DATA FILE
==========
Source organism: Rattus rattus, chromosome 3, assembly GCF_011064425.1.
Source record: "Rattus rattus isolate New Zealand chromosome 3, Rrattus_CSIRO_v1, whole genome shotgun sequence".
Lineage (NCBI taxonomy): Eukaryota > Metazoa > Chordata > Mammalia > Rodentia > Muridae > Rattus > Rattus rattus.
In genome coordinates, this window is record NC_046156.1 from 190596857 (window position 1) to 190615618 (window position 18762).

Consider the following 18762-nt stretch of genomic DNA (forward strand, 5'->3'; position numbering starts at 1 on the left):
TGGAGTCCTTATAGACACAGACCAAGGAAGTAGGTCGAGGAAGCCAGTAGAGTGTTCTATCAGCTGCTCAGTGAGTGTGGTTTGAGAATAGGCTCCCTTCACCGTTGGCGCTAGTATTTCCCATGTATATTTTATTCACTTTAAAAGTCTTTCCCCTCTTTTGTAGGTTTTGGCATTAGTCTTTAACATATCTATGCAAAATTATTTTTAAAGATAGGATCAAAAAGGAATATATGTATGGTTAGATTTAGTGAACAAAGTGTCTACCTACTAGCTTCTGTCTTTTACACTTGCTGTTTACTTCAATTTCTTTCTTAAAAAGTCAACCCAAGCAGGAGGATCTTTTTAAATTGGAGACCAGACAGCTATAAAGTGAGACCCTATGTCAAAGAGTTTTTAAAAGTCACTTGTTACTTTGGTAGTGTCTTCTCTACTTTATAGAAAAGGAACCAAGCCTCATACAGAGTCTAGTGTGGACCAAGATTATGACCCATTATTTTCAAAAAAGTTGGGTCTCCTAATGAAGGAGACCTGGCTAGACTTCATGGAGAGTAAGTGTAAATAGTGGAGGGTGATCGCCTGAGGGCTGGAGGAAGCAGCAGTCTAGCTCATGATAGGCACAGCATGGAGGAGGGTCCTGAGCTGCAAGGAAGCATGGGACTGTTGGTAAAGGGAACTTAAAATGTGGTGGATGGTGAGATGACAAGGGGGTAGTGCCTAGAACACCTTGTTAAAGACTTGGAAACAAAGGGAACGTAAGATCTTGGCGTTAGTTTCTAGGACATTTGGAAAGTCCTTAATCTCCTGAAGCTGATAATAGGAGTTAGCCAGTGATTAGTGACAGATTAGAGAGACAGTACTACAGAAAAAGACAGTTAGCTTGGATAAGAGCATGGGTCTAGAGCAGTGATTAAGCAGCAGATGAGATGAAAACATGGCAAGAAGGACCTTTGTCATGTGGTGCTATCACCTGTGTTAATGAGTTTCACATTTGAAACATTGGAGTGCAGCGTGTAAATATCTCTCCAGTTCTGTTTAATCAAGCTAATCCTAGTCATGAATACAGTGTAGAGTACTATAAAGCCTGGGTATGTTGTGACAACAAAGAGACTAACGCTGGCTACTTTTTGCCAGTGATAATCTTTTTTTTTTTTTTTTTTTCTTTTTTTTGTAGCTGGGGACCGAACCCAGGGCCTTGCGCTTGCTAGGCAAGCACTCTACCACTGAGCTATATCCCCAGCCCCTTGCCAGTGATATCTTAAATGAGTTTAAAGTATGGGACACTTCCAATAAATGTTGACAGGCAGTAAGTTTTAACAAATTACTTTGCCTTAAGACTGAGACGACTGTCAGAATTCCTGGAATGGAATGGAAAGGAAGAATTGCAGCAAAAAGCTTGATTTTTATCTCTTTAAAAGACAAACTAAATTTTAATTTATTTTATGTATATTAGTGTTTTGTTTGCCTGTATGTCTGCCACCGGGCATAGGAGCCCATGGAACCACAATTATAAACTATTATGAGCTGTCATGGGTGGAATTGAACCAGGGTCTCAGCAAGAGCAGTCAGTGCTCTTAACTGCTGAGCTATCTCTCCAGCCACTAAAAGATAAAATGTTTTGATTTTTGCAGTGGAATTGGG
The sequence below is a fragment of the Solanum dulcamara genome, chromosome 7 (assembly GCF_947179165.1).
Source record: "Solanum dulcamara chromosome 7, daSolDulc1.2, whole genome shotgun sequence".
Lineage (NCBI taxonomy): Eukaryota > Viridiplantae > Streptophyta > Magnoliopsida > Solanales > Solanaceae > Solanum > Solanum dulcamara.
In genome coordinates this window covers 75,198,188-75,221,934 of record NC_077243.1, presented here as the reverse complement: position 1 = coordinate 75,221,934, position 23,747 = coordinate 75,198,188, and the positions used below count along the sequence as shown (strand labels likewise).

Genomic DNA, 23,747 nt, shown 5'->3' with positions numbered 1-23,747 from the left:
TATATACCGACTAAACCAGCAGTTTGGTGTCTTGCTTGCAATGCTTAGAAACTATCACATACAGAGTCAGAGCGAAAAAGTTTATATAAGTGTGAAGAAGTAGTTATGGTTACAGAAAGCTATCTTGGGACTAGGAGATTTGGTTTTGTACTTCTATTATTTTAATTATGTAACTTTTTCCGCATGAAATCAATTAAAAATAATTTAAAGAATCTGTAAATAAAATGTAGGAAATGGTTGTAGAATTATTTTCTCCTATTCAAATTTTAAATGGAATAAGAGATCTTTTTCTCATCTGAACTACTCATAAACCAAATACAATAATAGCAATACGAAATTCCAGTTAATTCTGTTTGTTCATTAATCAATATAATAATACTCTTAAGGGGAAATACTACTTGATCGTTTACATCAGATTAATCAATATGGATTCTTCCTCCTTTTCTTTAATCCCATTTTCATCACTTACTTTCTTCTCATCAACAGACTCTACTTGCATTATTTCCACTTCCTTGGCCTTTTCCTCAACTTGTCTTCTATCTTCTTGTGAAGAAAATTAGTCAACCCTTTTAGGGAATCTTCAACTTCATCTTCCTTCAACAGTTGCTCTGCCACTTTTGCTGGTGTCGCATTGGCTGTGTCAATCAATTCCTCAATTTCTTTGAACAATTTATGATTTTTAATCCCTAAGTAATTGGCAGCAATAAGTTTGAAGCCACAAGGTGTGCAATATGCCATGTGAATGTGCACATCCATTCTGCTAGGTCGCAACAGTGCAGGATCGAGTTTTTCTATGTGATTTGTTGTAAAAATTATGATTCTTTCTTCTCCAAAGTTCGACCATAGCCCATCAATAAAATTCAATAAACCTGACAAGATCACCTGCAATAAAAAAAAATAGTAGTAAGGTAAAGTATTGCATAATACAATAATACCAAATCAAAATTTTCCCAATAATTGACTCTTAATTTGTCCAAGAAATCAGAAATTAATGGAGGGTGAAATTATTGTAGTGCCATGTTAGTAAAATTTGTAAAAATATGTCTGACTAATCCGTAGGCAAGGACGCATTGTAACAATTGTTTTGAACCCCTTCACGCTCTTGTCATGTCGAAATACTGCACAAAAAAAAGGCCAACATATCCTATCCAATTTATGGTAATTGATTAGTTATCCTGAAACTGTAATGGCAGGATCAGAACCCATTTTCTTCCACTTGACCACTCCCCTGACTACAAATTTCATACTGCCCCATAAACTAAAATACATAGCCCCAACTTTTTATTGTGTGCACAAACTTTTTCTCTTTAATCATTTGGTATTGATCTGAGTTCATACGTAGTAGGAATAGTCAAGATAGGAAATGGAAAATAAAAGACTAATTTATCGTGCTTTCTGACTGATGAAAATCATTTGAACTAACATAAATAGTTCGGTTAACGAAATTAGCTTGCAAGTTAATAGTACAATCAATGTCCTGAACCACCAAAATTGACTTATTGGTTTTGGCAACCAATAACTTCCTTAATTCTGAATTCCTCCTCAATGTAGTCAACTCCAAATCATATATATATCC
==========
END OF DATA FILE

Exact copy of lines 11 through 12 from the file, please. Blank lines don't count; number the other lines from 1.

Genomic DNA, 23,747 nt, shown 5'->3' with positions numbered 1-23,747 from the left:
TATATACCGACTAAACCAGCAGTTTGGTGTCTTGCTTGCAATGCTTAGAAACTATCACATACAGAGTCAGAGCGAAAAAGTTTATATAAGTGTGAAGAAGTAGTTATGGTTACAGAAAGCTATCTTGGGACTAGGAGATTTGGTTTTGTACTTCTATTATTTTAATTATGTAACTTTTTCCGCATGAAATCAATTAAAAATAATTTAAAGAATCTGTAAATAAAATGTAGGAAATGGTTGTAGAATTATTTTCTCCTATTCAAATTTTAAATGGAATAAGAGATCTTTTTCTCATCTGAACTACTCATAAACCAAATACAATAATAGCAATACGAAATTCCAGTTAATTCTGTTTGTTCATTAATCAATATAATAATACTCTTAAGGGGAAATACTACTTGATCGTTTACATCAGATTAATCAATATGGATTCTTCCTCCTTTTCTTTAATCCCATTTTCATCACTTACTTTCTTCTCATCAACAGACTCTACTTGCATTATTTCCACTTCCTTGGCCTTTTCCTCAACTTGTCTTCTATCTTCTTGTGAAGAAAATTAGTCAACCCTTTTAGGGAATCTTCAACTTCATCTTCCTTCAACAGTTGCTCTGCCACTTTTGCTGGTGTCGCATTGGCTGTGTCAATCAATTCCTCAATTTCTTTGAACAATTTATGATTTTTAATCCCTAAGTAATTGGCAGCAATAAGTTTGAAGCCACAAGGTGTGCAATATGCCATGTGAATGTGCACATCCATTCTGCTAGGTCGCAACAGTGCAGGATCGAGTTTTTCTATGTGATTTGTTGTAAAAATTATGATTCTTTCTTCTCCAAAGTTCGACCATAGCCCATCAATAAAATTCAATAAACCTGACAAGATCACCTGCAATAAAAAAAAATAGTAGTAAGGTAAAGTATTGCATAATACAATAATACCAAATCAAAATTTTCCCAATAATTGACTCTTAATTTGTCCAAGAAATCAGAAATTAATGGAGGGTGAAATTATTGTAGTGCCATGTTAGTAAAATTTGTAAAAATATGTCTGACTAATCCGTAGGCAAGGACGCATTGTAACAATTGTTTTGAACCCCTTCACGCTCTTGTCATGTCGAAATACTGCACAAAAAAAAGGCCAACATATCCTATCCAATTTATGGTAATTGATTAGTTATCCTGAAACTGTAATGGCAGGATCAGAACCCATTTTCTTCCACTTGACCACTCCCCTGACTACAAATTTCATACTGCCCCATAAACTAAAATACATAGCCCCAACTTTTTATTGTGTGCACAAACTTTTTCTCTTTAATCATTTGGTATTGATCTGAGTTCATACGTAGTAGGAATAGTCAAGATAGGAAATGGAAAATAAAAGACTAATTTATCGTGCTTTCTGACTGATGAAAATCATTTGAACTAACATAAATAGTTCGGTTAACGAAATTAGCTTGCAAGTTAATAGTACAATCAATGTCCTGAACCACCAAAATTGACTTATTGGTTTTGGCAACCAATAACTTCCTTAATTCTGAATTCCTCCTCAATGTAGTCAACTCCAAATCATATATATATCC